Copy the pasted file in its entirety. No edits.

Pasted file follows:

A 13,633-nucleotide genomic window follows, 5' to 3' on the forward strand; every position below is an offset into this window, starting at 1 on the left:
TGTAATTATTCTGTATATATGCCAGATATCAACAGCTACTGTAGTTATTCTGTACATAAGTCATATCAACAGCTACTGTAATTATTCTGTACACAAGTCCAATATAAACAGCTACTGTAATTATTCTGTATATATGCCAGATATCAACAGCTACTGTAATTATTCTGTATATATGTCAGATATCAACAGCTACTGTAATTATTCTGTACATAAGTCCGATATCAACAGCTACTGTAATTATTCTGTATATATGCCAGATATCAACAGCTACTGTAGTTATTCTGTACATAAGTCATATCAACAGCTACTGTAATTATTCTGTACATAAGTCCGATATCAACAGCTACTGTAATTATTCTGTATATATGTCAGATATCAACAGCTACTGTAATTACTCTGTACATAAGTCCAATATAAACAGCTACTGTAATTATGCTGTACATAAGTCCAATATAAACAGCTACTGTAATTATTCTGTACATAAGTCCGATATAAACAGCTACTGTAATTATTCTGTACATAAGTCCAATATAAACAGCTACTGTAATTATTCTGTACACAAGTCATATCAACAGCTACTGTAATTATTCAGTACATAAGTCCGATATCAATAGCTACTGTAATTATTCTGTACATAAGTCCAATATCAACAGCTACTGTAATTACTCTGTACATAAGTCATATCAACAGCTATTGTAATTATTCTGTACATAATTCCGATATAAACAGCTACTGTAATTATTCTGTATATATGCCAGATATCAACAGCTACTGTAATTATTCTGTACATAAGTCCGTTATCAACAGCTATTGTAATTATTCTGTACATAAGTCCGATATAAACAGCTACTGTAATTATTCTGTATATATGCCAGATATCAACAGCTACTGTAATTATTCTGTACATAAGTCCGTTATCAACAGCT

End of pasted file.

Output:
A 13,633-nucleotide genomic window follows, 5' to 3' on the forward strand; every position below is an offset into this window, starting at 1 on the left:
TGTAATTATTCTGTATATATGCCAGATATCAACAGCTACTGTAGTTATTCTGTACATAAGTCATATCAACAGCTACTGTAATTATTCTGTACACAAGTCCAATATAAACAGCTACTGTAATTATTCTGTATATATGCCAGATATCAACAGCTACTGTAATTATTCTGTATATATGTCAGATATCAACAGCTACTGTAATTATTCTGTACATAAGTCCGATATCAACAGCTACTGTAATTATTCTGTATATATGCCAGATATCAACAGCTACTGTAGTTATTCTGTACATAAGTCATATCAACAGCTACTGTAATTATTCTGTACATAAGTCCGATATCAACAGCTACTGTAATTATTCTGTATATATGTCAGATATCAACAGCTACTGTAATTACTCTGTACATAAGTCCAATATAAACAGCTACTGTAATTATGCTGTACATAAGTCCAATATAAACAGCTACTGTAATTATTCTGTACATAAGTCCGATATAAACAGCTACTGTAATTATTCTGTACATAAGTCCAATATAAACAGCTACTGTAATTATTCTGTACACAAGTCATATCAACAGCTACTGTAATTATTCAGTACATAAGTCCGATATCAATAGCTACTGTAATTATTCTGTACATAAGTCCAATATCAACAGCTACTGTAATTACTCTGTACATAAGTCATATCAACAGCTATTGTAATTATTCTGTACATAATTCCGATATAAACAGCTACTGTAATTATTCTGTATATATGCCAGATATCAACAGCTACTGTAATTATTCTGTACATAAGTCCGTTATCAACAGCTATTGTAATTATTCTGTACATAAGTCCGATATAAACAGCTACTGTAATTATTCTGTATATATGCCAGATATCAACAGCTACTGTAATTATTCTGTACATAAGTCCGTTATCAACAGCT